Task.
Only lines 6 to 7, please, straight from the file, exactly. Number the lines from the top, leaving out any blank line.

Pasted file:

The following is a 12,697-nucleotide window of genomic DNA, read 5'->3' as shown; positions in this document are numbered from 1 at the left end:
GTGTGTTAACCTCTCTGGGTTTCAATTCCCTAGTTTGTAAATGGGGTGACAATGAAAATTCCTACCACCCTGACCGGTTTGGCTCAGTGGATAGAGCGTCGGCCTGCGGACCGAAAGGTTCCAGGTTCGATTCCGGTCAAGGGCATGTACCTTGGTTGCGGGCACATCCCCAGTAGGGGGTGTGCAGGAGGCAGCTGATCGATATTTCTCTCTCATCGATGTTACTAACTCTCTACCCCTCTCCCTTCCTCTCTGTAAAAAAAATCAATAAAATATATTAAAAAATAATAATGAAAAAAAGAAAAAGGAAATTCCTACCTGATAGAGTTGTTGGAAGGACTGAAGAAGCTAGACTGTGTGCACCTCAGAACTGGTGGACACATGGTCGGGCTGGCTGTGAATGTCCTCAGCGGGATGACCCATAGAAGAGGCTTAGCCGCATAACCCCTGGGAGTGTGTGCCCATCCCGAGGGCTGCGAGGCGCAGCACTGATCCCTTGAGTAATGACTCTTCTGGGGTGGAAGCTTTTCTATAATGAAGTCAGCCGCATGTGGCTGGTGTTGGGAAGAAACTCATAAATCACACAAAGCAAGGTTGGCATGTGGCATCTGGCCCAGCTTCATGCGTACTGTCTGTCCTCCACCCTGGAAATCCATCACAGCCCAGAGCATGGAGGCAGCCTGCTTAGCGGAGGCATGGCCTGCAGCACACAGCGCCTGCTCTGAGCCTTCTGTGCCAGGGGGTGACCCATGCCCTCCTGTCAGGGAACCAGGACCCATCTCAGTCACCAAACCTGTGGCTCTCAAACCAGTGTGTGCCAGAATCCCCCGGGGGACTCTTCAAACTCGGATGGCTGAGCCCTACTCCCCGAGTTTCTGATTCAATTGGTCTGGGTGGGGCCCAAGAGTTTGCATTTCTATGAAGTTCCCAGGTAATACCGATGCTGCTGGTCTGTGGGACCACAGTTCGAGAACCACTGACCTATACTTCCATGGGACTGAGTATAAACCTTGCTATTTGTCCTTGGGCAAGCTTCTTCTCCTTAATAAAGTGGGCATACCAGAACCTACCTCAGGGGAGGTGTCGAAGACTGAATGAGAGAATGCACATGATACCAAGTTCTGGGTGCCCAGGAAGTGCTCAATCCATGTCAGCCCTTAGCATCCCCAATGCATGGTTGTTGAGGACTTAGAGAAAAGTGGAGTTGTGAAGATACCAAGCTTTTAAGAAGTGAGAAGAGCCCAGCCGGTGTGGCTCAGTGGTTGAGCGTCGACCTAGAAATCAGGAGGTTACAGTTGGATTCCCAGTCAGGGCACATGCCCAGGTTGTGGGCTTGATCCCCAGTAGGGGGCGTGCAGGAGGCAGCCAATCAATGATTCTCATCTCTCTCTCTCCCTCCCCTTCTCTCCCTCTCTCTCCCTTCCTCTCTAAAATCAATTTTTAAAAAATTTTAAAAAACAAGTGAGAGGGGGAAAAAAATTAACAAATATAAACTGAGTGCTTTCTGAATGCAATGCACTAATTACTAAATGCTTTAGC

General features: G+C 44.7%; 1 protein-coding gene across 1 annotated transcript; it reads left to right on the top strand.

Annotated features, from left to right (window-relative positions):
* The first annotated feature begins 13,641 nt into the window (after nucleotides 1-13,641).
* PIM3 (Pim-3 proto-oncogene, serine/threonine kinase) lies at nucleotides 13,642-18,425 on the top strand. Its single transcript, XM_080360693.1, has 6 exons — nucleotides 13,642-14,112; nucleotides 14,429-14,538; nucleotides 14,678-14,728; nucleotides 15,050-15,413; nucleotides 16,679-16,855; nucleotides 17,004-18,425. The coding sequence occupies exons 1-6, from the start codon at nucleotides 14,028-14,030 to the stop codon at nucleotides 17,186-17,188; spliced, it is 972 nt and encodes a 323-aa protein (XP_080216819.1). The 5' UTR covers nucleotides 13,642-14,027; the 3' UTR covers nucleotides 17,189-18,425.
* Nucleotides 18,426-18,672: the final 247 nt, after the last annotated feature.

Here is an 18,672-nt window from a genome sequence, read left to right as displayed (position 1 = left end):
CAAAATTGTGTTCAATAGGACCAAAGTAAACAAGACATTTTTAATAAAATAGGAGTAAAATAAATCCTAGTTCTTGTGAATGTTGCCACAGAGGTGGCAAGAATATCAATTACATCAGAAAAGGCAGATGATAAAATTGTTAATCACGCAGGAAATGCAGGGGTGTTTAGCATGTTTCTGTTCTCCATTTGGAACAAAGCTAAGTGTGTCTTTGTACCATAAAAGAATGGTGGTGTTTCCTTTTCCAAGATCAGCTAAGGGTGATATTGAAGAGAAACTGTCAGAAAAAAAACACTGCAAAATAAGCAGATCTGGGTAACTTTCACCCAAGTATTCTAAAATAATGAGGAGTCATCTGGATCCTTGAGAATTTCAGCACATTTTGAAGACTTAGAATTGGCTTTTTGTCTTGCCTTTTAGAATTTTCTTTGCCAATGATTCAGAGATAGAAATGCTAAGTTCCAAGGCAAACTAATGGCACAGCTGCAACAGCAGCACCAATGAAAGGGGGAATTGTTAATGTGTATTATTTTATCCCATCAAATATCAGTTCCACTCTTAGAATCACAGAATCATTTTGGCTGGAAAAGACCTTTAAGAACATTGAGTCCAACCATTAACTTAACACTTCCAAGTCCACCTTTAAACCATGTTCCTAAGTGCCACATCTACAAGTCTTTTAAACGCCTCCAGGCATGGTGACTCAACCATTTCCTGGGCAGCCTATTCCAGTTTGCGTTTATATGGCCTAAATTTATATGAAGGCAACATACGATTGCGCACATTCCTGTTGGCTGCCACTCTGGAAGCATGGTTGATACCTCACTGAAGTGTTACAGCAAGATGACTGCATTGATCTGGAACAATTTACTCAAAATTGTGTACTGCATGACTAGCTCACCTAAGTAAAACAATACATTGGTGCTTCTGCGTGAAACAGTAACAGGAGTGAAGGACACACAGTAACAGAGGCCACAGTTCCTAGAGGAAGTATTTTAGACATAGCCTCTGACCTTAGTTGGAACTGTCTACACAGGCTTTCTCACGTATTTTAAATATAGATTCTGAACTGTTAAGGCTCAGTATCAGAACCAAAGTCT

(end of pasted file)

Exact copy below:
* PIM3 (Pim-3 proto-oncogene, serine/threonine kinase) lies at nucleotides 13,642-18,425 on the top strand. Its single transcript, XM_080360693.1, has 6 exons — nucleotides 13,642-14,112; nucleotides 14,429-14,538; nucleotides 14,678-14,728; nucleotides 15,050-15,413; nucleotides 16,679-16,855; nucleotides 17,004-18,425. The coding sequence occupies exons 1-6, from the start codon at nucleotides 14,028-14,030 to the stop codon at nucleotides 17,186-17,188; spliced, it is 972 nt and encodes a 323-aa protein (XP_080216819.1). The 5' UTR covers nucleotides 13,642-14,027; the 3' UTR covers nucleotides 17,189-18,425.
* Nucleotides 18,426-18,672: the final 247 nt, after the last annotated feature.